I immediately began writing what I originally thought would remain a short little poem.

SUSANNA: How long did it take you to write this book?

REBECCA: It honestly didn’t take long. Once I had the idea, the main core of the poem just poured out of me (pun intended!) It took a few more months of tinkering before it became a “real” picture book draft.

SUSANNA: Did you go through many revisions?

REBECCA: As I said, BRAINSTORM! began as a poem. A pretty short poem– Just six couplets. I really thought that’s all it would be. It sat on my computer for a couple of months, but it kept calling to me, so I began tinkering. I wondered: what if it wasn’t just IDEAS that fell from the sky, but WORDS, like VERBS and NOUNS, and PHRASES and SENTENCES and CHARACTERS and PLOTS…. Suddenly, I found myself deluged in this amazing world where stories drizzled down and swirled all around us. I loved watching my MC play in the puddles! In the end, I saved 15 drafts of this story, so it definitely changed and grew over the months, but those initial six couplets (with some minor tweaks) are all still in the final version.

Rebecca’s work space

SUSANNA: When did you know your manuscript was ready for submission?

REBECCA: I have several critique groups and partners. I generally send a manuscript to one group at time, make changes, then send it to the next group and repeat. Once all my critique partners had seen it and no one had any major changes or suggestions, I felt it was ready.

SUSANNA: When and how did you submit?

REBECCA: In summer 2019, Lori Degman chose me as one of her three #PBChat Mentees. Lori is an all-around amazing person (now good friend) and at the end of the 3-month-long mentorship she very generously offered to ask a few of the editors with whom she’d worked if they’d be willing to look at a submission from me. One of those editors was Sarah Rockett at Sleeping Bear Press.

So, in December, with Lori’s blessing and encouragement, I sent off my favorite manuscript at the time (not this one). Sarah ultimately passed, but said: “It’s really well done and I love your writing and rhythm…if you have anything else that is submission-ready, please feel free to send it my way.” I immediately sent her two more manuscripts (not this one) and heard NOTHING for months. Meanwhile, I had just polished up BRAINSTORM! and felt it was pretty strong. I wasn’t sure if I should send her a third manuscript, but I wasn’t agented at the time so my opportunities to submit were few and far between. I knew Sarah liked my writing, so I said “what the heck?!”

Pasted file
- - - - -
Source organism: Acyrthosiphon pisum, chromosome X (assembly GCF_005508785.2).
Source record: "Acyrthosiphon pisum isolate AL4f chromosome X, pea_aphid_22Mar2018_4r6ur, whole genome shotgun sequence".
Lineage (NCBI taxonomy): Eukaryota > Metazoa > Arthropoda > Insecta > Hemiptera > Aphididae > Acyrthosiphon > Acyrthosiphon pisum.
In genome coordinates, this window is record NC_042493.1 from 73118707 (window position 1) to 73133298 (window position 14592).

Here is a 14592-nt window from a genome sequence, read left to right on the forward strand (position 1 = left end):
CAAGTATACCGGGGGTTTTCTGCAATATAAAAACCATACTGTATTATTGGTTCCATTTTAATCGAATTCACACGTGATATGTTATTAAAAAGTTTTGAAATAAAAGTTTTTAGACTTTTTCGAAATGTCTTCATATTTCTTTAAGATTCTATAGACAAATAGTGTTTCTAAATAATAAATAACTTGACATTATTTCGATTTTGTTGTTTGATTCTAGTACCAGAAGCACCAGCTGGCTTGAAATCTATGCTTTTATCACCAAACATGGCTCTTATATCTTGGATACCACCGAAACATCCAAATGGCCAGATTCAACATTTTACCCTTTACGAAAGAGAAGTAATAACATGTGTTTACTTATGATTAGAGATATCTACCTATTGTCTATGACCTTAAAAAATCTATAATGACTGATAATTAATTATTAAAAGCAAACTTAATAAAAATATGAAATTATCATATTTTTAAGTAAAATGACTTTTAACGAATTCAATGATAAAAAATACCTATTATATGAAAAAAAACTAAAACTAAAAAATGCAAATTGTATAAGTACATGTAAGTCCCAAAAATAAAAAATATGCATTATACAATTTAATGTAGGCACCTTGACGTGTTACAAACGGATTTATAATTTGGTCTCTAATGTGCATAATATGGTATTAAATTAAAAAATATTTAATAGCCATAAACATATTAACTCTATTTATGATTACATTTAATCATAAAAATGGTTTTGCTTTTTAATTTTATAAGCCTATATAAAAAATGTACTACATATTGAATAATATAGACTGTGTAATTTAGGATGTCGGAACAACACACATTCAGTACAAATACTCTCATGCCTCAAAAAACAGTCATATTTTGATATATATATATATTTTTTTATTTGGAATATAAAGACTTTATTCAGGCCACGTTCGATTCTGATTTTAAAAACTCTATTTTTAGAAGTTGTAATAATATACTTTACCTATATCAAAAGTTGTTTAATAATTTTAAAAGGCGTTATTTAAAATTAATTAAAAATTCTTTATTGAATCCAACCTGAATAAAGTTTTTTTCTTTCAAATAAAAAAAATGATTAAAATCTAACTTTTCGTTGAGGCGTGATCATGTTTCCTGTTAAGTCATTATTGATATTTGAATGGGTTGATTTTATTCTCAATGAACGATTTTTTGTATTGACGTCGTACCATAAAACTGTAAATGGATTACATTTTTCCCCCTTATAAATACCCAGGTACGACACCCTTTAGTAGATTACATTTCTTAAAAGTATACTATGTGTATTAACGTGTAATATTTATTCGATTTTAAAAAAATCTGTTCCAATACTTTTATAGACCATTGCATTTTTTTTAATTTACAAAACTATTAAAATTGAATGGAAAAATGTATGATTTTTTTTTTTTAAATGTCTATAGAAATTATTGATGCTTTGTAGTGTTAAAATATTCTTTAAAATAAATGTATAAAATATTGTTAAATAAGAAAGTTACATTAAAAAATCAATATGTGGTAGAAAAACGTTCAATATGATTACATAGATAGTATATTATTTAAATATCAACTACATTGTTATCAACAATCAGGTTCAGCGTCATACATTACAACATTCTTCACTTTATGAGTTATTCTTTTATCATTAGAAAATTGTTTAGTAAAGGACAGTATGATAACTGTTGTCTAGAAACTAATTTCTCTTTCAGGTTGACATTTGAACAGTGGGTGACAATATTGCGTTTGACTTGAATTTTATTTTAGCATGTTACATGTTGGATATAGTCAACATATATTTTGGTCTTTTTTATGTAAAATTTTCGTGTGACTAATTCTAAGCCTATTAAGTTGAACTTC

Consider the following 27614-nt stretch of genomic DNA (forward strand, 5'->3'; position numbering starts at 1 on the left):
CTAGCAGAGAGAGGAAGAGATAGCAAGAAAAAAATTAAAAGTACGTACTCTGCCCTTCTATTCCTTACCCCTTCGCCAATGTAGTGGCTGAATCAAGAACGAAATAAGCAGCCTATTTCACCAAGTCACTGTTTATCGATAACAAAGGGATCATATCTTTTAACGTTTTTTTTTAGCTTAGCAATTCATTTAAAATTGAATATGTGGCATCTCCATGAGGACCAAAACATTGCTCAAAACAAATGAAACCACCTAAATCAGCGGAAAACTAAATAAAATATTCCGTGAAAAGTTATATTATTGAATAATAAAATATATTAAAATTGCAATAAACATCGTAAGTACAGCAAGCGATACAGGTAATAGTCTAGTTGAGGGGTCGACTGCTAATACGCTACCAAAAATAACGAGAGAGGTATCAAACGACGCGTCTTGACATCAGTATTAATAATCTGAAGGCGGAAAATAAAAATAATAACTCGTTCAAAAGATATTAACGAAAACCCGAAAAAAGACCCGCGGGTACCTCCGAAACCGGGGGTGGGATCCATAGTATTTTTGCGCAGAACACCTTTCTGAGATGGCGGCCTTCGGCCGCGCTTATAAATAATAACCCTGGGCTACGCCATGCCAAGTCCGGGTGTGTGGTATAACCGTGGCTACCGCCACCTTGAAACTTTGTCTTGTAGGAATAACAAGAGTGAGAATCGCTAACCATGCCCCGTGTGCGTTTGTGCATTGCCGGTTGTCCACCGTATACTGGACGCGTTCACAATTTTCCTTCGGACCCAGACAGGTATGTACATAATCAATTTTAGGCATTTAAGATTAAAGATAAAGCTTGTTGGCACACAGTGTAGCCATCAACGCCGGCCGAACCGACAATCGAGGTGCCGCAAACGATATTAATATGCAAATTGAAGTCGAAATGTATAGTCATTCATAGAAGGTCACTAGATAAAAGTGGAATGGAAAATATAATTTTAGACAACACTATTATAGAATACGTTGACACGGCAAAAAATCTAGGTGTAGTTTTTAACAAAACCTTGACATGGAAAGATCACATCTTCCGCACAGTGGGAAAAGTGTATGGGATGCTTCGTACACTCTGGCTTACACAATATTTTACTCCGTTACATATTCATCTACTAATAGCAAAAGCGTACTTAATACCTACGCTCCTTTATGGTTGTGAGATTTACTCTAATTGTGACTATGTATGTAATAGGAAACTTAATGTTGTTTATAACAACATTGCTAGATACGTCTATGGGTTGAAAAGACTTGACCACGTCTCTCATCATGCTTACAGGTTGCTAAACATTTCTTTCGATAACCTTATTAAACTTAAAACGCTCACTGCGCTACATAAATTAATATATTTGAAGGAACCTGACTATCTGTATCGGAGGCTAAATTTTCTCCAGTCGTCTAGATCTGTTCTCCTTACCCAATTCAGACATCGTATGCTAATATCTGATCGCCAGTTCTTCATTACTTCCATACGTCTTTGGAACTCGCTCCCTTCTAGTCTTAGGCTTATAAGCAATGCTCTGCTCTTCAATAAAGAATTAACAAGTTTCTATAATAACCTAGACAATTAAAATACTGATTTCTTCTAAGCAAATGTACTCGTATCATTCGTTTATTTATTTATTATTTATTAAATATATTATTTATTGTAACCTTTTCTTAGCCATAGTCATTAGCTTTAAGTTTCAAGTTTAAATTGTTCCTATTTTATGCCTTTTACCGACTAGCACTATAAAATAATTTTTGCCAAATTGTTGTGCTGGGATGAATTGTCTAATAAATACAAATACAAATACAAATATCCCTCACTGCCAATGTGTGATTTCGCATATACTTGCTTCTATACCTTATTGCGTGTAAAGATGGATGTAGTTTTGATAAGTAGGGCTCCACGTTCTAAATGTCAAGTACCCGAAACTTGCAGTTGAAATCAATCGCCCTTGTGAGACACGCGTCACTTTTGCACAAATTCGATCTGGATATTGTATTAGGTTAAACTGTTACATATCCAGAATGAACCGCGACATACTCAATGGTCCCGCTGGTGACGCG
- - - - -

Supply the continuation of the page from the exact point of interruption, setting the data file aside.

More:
On March 6, 2020 (yup, just one week before we all went into quarantine!) I sent her an email, following up on the two previous manuscripts I’d sent and added, “Oh, by the way, I also have this new one called BRAINSTORM!…”  I attached it. And waited.

SUSANNA: How long after you found out about your book going to acquisitions (if you did) or after you submitted were you told it was a “yes”?

REBECCA: So, as I mentioned, I sent BRAINSTORM! to Sleeping Bear in March 2020, just a week before the world shut down, so I didn’t expect to hear back for a while…and I didn’t. Two months later, in May, I followed up again and Sarah kindly responded that, thanks to the quarantine, Sleeping Bear had fallen behind with everything. However, she did chat with her editorial team and they were, unfortunately, passing on the two other manuscripts I’d sent. (whomp. whomp). BUT, she added, she loved BRAINSTORM! and wanted to bring it to their next acquisitions meeting. (WHOOHOO!)

Thanks to the ongoing pandemic — yada, yada, yada — that meeting didn’t happen until August and then finally, on August 27, 2020, I got the email that Sleeping Bear wanted to acquire it for their 2022 list! (So, to answer your question, it was about 6 months after submission, and 3 months after being told it was going to acquisitions, before I got the official “yes”!)

SUSANNA: When did you get “the call”, which these days is more likely to be “the email”?  (Best moment ever! ☺)

REBECCA: Oops, sorry. I think I answered this in the previous question! I got the email on August 27, 2020! I remember standing in my kitchen with my phone in my hand and I just went mute and started shaking. My kids were at the table, obliviously eating lunch, and I think my husband asked me something, but I couldn’t hear him. I couldn’t stop staring at the email! Finally, one of my kids asked: “Mom, are you okay?” And I told them the news! I just couldn’t believe one of my stories was FINALLY going to be a book!

SUSANNA: Such an amazing feeling! How long was it between getting your offer and getting your contract to sign?

REBECCA: Exactly one month. I was at a Highlights retreat with one of my critique buddies, Kelly Conroy, and I had been complaining all weekend how long it was taking for them to send the contract. Turns out, it had been sitting in my SPAM folder for an entire day! Since I was unagented at the time, I hired a lawyer to help me look through it. After a very brief negotiation, I received my final executed contract another month later, at the end of October. It seemed like it took forever to get the contract, but now that I’ve sold more books, I realize that two months from offer to executed contract is actually LIGHTNING FAST!

SUSANNA: How did you celebrate signing your contract?

REBECCA: I don’t remember celebrating signing the contract. I think by the time I’d signed it, I had already finished off all the champagne!  😊

SUSANNA: Was the contract what you expected in terms of advance, royalty percentage, publication timeline, author copies etc.?